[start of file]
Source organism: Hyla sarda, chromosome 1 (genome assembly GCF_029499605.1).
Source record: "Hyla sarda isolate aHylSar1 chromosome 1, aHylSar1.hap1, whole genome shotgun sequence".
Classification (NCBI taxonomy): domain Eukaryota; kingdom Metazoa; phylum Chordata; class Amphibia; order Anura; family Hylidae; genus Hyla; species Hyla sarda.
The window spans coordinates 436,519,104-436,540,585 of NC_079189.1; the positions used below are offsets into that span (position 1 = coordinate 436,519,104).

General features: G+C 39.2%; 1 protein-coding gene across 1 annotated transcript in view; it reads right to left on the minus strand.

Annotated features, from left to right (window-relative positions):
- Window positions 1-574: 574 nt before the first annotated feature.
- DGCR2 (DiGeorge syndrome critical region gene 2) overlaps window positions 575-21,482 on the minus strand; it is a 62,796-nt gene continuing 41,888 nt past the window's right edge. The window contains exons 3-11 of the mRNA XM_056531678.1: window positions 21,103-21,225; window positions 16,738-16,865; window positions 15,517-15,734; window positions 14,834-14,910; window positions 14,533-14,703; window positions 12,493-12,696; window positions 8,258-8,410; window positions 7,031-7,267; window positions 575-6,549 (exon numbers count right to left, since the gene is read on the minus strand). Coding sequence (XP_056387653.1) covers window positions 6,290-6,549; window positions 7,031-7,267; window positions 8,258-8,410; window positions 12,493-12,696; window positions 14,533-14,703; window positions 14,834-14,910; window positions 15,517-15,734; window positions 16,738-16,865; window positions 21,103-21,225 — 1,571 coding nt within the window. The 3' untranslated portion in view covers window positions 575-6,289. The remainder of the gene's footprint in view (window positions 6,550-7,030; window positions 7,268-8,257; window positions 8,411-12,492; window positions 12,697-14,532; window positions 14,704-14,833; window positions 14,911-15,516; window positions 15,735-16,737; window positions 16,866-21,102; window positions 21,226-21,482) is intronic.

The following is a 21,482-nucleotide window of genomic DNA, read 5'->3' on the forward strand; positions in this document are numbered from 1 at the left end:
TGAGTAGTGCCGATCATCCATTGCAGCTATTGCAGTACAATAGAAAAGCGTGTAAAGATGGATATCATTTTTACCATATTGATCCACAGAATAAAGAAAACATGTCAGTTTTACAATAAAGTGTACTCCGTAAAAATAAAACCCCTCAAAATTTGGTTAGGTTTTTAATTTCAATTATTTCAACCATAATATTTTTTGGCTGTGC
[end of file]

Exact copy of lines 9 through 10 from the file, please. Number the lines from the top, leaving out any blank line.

The following is a 21,482-nucleotide window of genomic DNA, read 5'->3' on the forward strand; positions in this document are numbered from 1 at the left end:
TGAGTAGTGCCGATCATCCATTGCAGCTATTGCAGTACAATAGAAAAGCGTGTAAAGATGGATATCATTTTTACCATATTGATCCACAGAATAAAGAAAACATGTCAGTTTTACAATAAAGTGTACTCCGTAAAAATAAAACCCCTCAAAATTTGGTTAGGTTTTTAATTTCAATTATTTCAACCATAATATTTTTTGGCTGTGC